I think that Che is a really good way to show how Digital capture could be pushed in many different ways to tell a history. Probably we will find a lot of pros and cons about the look of the movie but I feel that this is a good example about how digital works by it self, without any pretensions to equal film.

The only thing that I miss was more density in the blacks... probably was just an issue related to the distribution copy of the movie for the LatinAmerican market.

In a very personal perspective about the look. I agree about the highlight clipping is distracting but understandable.
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#12 Russell Richard Fowler

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Posted 16 February 2009 - 09:45 AM

The train wreck in the movie was a hoot...basic Photoshop in action. Edging and shading of the wrecked train made it look so cardboard in digital....
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#13 Chris Durham

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Posted 24 February 2009 - 01:22 PM

It's funny. I saw the roadshow edition with a filmmaking friend and we both came into the intermission saying "wow, they really did a great job of making the black and white Red footage look filmlike - it looked a lot like Super 16!" And then we looked in the program where they thanked Red and Aaton. Oh, that makes sense. Just goes to show how much difference there still is.
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#14 Jean Dodge

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Posted 26 March 2009 - 12:48 PM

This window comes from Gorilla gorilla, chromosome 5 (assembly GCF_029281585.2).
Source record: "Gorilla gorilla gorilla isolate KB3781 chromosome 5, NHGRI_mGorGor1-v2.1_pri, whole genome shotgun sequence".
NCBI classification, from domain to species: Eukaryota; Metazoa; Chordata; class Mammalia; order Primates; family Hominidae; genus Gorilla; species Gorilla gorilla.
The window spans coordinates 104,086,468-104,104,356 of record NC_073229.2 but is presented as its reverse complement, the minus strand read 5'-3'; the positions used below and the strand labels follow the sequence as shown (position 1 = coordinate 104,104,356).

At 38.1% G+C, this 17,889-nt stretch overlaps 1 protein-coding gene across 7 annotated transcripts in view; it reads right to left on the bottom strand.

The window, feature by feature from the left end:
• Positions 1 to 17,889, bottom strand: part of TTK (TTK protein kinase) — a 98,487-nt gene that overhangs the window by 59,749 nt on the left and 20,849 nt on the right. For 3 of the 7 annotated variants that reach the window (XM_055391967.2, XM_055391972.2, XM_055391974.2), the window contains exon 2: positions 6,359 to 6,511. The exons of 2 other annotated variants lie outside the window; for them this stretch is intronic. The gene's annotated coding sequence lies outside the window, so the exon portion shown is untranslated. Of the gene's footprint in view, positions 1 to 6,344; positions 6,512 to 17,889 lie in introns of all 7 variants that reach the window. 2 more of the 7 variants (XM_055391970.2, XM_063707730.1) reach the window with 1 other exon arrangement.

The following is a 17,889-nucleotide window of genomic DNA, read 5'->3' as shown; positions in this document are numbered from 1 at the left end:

I saw CHE / The Argentine in 35mm at a multiplex, and then a week later saw the roadshow version of both parts one and two at an arthouse theater again in 35mm. I'd like to see it on a 4K projector to compare... but like the esteemed Mr. Mullen said, if the goal of Pt One is was to emulate a national geographic kodachrome look the camera preformed admirably - especially in the jungle conditions considering it is basically a DSLR with a PL mount on it.

Soderberg deserves credit for having the balls to go for it, he had an early build of the camera and didn't let that stop him. I heard they used cold packs from a cooler to keep the thing from overheating at times, issues that have since been addressed somewhat now by Red.

The proof is in the pudding as they say and the film looks "better than 16mm," possibly better than s16 and yet has the feel of a film shot handheld in the jungle, like say "Burden of Dreams." Only in 'scope, which was what made it unique. Keep in mind the film made diddly theatrical in the USA, and already has grossed ten million in Spain alone. It was made for the latin market... and in those terms it looks great and is innovative and has some fine acting. Cinematography is about satisfying the story, the director's vision and the audience. (My opinion of the film is not important here, I'm a gringo cineaste. I found it dull for the most part, despite good performances.)

Dennis and others make all the relevant technical points about clipped highlights and such... I'm just trying to speak from a producer's point of view. It was a good call, shooting on the Red.... ARTISTICALLY. However since the budget was in the range of 65 million, perhaps the Aaton 35 or a Moviecam might have been a better call... if the goal was a perfectly exposed and presented image, but then the DP is also the director, and he has to hold up physically for the whole shoot. So we're back to digital, or s16mm and the Red One was picked partially for it's compact size and light weight. Cameras, and the systems they employ to make images are "just a tool."

CHE aside, IMHO, 16mm has been dealt a major blow by the Red One. Heck, the $5k panasonic HD cams hit 16mm hard enough... Issues with dirt and scratches, negative cutting, A+B rolling, optical blow-ups etc... all gone. 16mm is now an artistic choice and a "look," more than a cost-cutting tool. Yes, there are practical differences but they are small compared to the big picture. Soon the Epic will be out, (later builds of the Red system, with 5k and up, and full frame sensors, etc.) and 35mm will take a hit as well. 35mm is a heck of lot more resilient, however.